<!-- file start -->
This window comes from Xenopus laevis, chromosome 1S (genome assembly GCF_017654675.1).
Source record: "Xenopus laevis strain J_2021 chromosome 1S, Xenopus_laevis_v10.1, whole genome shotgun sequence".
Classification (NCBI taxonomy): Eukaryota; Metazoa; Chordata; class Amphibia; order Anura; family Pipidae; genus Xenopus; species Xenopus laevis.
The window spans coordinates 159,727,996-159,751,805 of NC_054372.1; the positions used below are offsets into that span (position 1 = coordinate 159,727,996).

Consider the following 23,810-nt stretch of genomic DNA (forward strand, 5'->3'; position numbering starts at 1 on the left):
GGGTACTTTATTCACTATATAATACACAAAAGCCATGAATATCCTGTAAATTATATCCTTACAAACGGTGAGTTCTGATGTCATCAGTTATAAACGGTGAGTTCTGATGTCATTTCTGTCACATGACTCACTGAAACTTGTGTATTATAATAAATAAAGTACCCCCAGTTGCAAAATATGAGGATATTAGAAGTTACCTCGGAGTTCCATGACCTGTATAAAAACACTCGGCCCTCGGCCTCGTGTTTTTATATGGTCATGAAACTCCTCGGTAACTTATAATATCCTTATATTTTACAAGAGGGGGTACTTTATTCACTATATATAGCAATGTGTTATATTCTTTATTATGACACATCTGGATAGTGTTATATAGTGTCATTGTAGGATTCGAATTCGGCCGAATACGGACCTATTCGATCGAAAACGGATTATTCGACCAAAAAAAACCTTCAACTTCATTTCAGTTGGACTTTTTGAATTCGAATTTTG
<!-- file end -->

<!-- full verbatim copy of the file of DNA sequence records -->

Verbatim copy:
This window comes from Xenopus laevis, chromosome 1S (genome assembly GCF_017654675.1).
Source record: "Xenopus laevis strain J_2021 chromosome 1S, Xenopus_laevis_v10.1, whole genome shotgun sequence".
Classification (NCBI taxonomy): Eukaryota; Metazoa; Chordata; class Amphibia; order Anura; family Pipidae; genus Xenopus; species Xenopus laevis.
The window spans coordinates 159,727,996-159,751,805 of NC_054372.1; the positions used below are offsets into that span (position 1 = coordinate 159,727,996).

Consider the following 23,810-nt stretch of genomic DNA (forward strand, 5'->3'; position numbering starts at 1 on the left):
GGGTACTTTATTCACTATATAATACACAAAAGCCATGAATATCCTGTAAATTATATCCTTACAAACGGTGAGTTCTGATGTCATCAGTTATAAACGGTGAGTTCTGATGTCATTTCTGTCACATGACTCACTGAAACTTGTGTATTATAATAAATAAAGTACCCCCAGTTGCAAAATATGAGGATATTAGAAGTTACCTCGGAGTTCCATGACCTGTATAAAAACACTCGGCCCTCGGCCTCGTGTTTTTATATGGTCATGAAACTCCTCGGTAACTTATAATATCCTTATATTTTACAAGAGGGGGTACTTTATTCACTATATATAGCAATGTGTTATATTCTTTATTATGACACATCTGGATAGTGTTATATAGTGTCATTGTAGGATTCGAATTCGGCCGAATACGGACCTATTCGATCGAAAACGGATTATTCGACCAAAAAAAACCTTCAACTTCATTTCAGTTGGACTTTTTGAATTCGAATTTTG